The transfer is presented in a Full Frame format. It is not 16x9 enhanced.
Given the style of the animation, this is never going to be a glowing example of animation on DVD. The picture is quite flat and lacks a lot of depth, but this is a inherent result of the decision to use the animation style that was used. However, as far as the technical side of things is concerned, the film has been transferred well indeed and is as sharp and detailed as it has ever probably been. The transfer is generally quite clear, and this certainly does not display the problems of the earlier DVD in that regard. There do not appear to be any problems with low level noise in the transfer.
The colours are relatively muted throughout the transfer, other than during a number of scenes involving Cruella and the Badun gang. On these occasions, the colours really become quite bright and vibrant and tend almost to oversaturation. This style has again been deliberately chosen, since how more vibrant do you need to make black and white dogs than black and white? There is certainly a nice depth to these extremes, as is very necessary when you get to the sequence involving the greyer tone of the sooty puppies. There did not appear to be any colour bleed in the transfer, apart from minor problems in the opening credits with the red colour on the white background - always a problem area.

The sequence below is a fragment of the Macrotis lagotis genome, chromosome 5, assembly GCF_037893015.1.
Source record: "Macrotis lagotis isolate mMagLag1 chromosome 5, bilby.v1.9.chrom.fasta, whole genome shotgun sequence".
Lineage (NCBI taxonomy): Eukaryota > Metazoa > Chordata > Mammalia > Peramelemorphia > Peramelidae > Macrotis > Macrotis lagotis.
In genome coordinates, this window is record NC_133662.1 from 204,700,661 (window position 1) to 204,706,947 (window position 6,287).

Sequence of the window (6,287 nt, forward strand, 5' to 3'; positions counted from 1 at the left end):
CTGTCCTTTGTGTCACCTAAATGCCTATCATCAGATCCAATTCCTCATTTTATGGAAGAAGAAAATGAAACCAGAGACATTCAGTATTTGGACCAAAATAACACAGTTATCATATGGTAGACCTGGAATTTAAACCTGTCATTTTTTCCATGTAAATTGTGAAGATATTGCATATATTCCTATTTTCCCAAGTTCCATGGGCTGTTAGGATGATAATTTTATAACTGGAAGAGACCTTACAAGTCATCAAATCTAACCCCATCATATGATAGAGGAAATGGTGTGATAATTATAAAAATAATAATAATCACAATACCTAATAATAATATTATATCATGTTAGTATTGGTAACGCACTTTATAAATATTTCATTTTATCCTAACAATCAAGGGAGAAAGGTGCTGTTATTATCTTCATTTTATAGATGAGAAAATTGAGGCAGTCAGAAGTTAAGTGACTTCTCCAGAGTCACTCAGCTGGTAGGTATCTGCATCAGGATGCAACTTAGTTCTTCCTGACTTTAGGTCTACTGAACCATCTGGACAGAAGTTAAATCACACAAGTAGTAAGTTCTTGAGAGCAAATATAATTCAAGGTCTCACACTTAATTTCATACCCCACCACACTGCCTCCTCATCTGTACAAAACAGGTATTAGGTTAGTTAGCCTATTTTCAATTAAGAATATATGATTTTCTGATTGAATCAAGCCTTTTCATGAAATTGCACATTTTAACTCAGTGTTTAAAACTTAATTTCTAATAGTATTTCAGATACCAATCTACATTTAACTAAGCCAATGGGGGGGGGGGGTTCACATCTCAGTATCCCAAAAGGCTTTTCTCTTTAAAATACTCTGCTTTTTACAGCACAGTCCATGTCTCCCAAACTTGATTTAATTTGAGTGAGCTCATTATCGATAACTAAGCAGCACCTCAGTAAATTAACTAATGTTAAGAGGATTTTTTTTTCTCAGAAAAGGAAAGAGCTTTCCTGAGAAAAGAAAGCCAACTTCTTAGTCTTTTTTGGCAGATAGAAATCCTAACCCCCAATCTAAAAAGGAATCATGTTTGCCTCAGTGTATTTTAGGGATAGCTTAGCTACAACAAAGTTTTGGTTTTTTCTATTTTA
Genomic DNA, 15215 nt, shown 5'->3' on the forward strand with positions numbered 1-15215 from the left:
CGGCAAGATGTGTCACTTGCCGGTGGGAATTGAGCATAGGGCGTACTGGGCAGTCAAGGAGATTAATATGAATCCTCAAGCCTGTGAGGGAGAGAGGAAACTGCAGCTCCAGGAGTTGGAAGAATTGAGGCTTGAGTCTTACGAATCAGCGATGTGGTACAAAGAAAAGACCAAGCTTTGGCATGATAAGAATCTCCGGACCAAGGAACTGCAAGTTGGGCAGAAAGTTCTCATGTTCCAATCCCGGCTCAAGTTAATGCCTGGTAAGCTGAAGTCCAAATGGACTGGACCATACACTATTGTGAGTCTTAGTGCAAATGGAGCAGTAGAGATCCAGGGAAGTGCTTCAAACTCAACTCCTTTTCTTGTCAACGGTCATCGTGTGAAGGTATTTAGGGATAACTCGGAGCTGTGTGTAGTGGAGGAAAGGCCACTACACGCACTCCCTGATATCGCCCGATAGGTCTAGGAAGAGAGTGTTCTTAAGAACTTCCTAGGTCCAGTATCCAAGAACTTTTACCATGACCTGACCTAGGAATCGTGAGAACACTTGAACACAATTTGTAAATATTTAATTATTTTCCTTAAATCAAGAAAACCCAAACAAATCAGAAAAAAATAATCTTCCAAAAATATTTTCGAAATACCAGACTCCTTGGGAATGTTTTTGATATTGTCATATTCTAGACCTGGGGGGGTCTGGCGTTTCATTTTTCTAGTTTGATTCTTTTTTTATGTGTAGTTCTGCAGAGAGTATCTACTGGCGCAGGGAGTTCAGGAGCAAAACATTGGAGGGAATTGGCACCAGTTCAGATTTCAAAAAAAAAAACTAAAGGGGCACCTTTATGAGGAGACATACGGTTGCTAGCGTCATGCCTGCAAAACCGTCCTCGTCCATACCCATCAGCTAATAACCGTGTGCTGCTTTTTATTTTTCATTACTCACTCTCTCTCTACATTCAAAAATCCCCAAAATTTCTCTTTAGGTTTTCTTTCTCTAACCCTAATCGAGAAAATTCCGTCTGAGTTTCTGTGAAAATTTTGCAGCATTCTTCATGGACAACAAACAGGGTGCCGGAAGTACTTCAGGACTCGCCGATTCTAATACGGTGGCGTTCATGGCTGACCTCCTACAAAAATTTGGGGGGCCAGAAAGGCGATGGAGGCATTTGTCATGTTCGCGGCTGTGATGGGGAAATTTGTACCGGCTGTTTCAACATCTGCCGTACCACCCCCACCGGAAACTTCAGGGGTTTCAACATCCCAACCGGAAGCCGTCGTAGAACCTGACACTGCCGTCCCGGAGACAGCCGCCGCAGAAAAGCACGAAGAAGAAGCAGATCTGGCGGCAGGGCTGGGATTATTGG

There were no apparent MPEG artefacts in the transfer. Film-to-video artefacts were pretty much absent from the transfer and the only real problem was a very slight wobble around the 10:30 mark, but that really was barely noticeable and hardly a distraction to the viewing experience. Film artefacts were hardly a problem either.